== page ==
Your first golf tournament


You are a golfer. I know you. You love the smell and taste of a golf course, the sight of the cart girl approaching on a hot day, the excitement of finding a brand new shiny ProV. But most of all you love the competition, even if you’re only competing with your buddies for a toonie or bragging rights for the week. The word compete is definitely in your blood. And since I know you so well I want you to go get a pen right now and add this to your bucket list: “I will play at least one golf tournament in my life.” (Charity tournaments do NOT count).

It does not matter if you are a 90’s shooter; there are real tournaments you can play which will allow you to experience all of the trepidation, self doubts and roller coaster ride the pros go through on a weekly basis.  If nothing more the experience is guaranteed to heighten your appreciation for this maddening game. And you will surprise yourself at times making shots you didn’t think were possible.  Leave behind the notion that you aren’t good enough or will make a fool of yourself. If you really love golf you owe it to yourself to play in a real bona fide tournament at least once.

Lets pretend you’ve heeded my advice (don’t blame me later) and have arrived at the course for your first official tournament. You head for the range and notice the players warming up are really good, no topped shots or banana slices going on here.  This is when your first thought of ‘what have I done” enters your mind.

When you arrive at the starter’s tent ten minutes before your tee time and handed a yardage book and pin sheet your face grimaces with a confused look.  Reading a yardage book thick with detailed drawings of hazards, elevations and green slopes can look like a topography student’s final exam. You glance at the pin sheet; five paces on, 12 paces from the left, you start to think “I can barely hit a green in regulation, do I really need this piece of sheet?  Are my competitors this good?

When you are told that your playing partner will be keeping your score you wonder how you can gain favour, your summer cottage for a weekend, a date with your daughter?   The moment of truth arrives as the starter tells your group to begin play.  Your two opponents have just smacked it straight down the middle a mere 270 yards or so. You’ve never driven a ball over 230.

Now they call your name:  “From Richmond Hill Ontario”…” Holy Shankster, my name is being called, and so loud, why are these people watching me? I want my mommy.  Can I trade this moment for a skydive, bungee jump, or a public speaking gig in front of ten thousand?  I hate the guy who wrote the article suggesting I enter this stupid…Please don’t top it.”

There’s a small detail that you would normally ignore when playing with your friends, one that you’ll have to think about, those would be called rules. Yup, that means no gimmees, playing every ball as it lies even in large divots, no grounding clubs in hazards.  Yours truly learned a hard lesson by earning a two stroke penalty for taking practice swings in a red staked area, dummy!  Where you will really notice nerves dancing around like tsunamis are on the greens where those little two foot putts feel like they weigh 300 pounds. Don’t make the mistake of picking your ball up from 6 inches, it’s happened with rookies.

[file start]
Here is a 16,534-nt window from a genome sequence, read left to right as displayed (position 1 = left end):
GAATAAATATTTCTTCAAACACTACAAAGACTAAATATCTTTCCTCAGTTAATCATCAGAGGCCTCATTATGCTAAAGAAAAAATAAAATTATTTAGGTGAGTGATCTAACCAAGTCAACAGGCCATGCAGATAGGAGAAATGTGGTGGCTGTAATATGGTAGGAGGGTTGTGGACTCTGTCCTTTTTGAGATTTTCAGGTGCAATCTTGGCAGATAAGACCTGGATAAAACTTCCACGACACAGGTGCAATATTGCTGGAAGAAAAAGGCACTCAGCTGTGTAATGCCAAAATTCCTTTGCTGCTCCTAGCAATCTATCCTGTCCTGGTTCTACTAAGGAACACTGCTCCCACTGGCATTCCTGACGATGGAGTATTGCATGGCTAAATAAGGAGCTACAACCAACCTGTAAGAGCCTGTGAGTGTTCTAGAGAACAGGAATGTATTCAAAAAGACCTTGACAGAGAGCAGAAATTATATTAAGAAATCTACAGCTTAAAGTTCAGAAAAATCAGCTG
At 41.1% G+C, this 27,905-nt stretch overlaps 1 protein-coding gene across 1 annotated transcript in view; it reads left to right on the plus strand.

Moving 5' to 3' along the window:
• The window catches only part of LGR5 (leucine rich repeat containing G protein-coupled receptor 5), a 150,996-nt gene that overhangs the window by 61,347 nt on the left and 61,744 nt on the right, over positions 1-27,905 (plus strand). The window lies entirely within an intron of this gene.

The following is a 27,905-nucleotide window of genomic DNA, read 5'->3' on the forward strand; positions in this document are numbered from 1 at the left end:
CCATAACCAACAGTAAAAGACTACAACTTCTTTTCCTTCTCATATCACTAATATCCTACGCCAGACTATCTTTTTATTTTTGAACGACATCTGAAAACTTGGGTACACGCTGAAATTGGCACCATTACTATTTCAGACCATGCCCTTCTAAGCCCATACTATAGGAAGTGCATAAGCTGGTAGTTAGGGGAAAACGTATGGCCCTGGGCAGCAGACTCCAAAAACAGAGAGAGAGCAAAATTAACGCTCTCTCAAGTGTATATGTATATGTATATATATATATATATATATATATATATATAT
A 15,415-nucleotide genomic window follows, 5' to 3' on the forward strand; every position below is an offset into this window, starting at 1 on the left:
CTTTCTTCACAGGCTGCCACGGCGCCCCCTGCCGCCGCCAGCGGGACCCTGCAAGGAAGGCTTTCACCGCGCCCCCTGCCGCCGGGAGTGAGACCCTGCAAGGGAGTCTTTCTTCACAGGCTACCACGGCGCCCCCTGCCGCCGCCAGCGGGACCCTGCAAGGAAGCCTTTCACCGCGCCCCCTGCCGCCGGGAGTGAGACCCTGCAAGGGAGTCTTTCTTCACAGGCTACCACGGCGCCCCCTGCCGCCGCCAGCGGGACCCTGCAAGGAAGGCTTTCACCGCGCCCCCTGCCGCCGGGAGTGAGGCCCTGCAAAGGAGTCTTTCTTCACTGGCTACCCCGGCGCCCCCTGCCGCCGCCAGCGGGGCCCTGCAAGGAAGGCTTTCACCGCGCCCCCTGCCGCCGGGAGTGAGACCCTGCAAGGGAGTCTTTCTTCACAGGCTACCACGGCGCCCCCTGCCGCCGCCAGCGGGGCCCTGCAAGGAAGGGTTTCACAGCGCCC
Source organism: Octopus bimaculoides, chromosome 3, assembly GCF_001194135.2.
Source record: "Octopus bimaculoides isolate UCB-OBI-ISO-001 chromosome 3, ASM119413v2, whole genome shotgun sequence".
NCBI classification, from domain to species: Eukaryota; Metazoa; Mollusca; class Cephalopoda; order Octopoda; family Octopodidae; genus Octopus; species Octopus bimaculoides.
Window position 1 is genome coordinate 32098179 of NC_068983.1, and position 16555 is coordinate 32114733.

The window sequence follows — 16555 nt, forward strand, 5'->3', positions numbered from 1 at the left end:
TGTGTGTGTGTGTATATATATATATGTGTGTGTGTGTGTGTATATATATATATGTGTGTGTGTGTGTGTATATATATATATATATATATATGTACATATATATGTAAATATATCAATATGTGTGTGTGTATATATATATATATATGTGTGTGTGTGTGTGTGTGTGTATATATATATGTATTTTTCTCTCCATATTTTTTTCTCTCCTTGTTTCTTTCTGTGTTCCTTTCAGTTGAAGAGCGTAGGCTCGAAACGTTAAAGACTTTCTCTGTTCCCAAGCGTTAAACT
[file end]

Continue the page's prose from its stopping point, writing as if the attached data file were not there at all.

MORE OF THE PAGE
I may sound grim, but you are going to hit some great shots which will surprise even you. The interesting thing about meaningful competition is how a bigger stage can affect the mind. Over thinking and trying too hard is a frequent occurrence at all levels of competition, and some resulting poor shots are going to happen. On the other hand your increased focus will produce many amazing shots.

There is one advantage to playing a charity event; a room filled with a lot of nice prizes. At a serious tournament you won’t find a table flowing with golf bags, iPads, or Muskoka resort weekends. Oh, there may be a driver or a few sleeves of balls, but if you win or place you will get a trophy and your name published somewhere, and what can top that? Perhaps it will lead to a teaching career in golf.

Following a stressful and fun day of tournament play you will feel a real sense of accomplishment. You’ll realize just how many good golfers there are and what kind of game you need to have a chance of winning.  You’re appreciation for the game and its time honoured rules will grow.  And your overall game will improve. As the line in the movie The Greatest Game Ever Played says, “There’s golf, and then there’s tournament golf.”

It’s an experience you need to try at least once.

David Goodman
David is an overgrown kid still who still believes he can play a decent game of squash and hockey when he’s not on the course or range working on his game. Long gone from the medical industry, David loves studying the social/psychological implications golf has on the lives of its participants.

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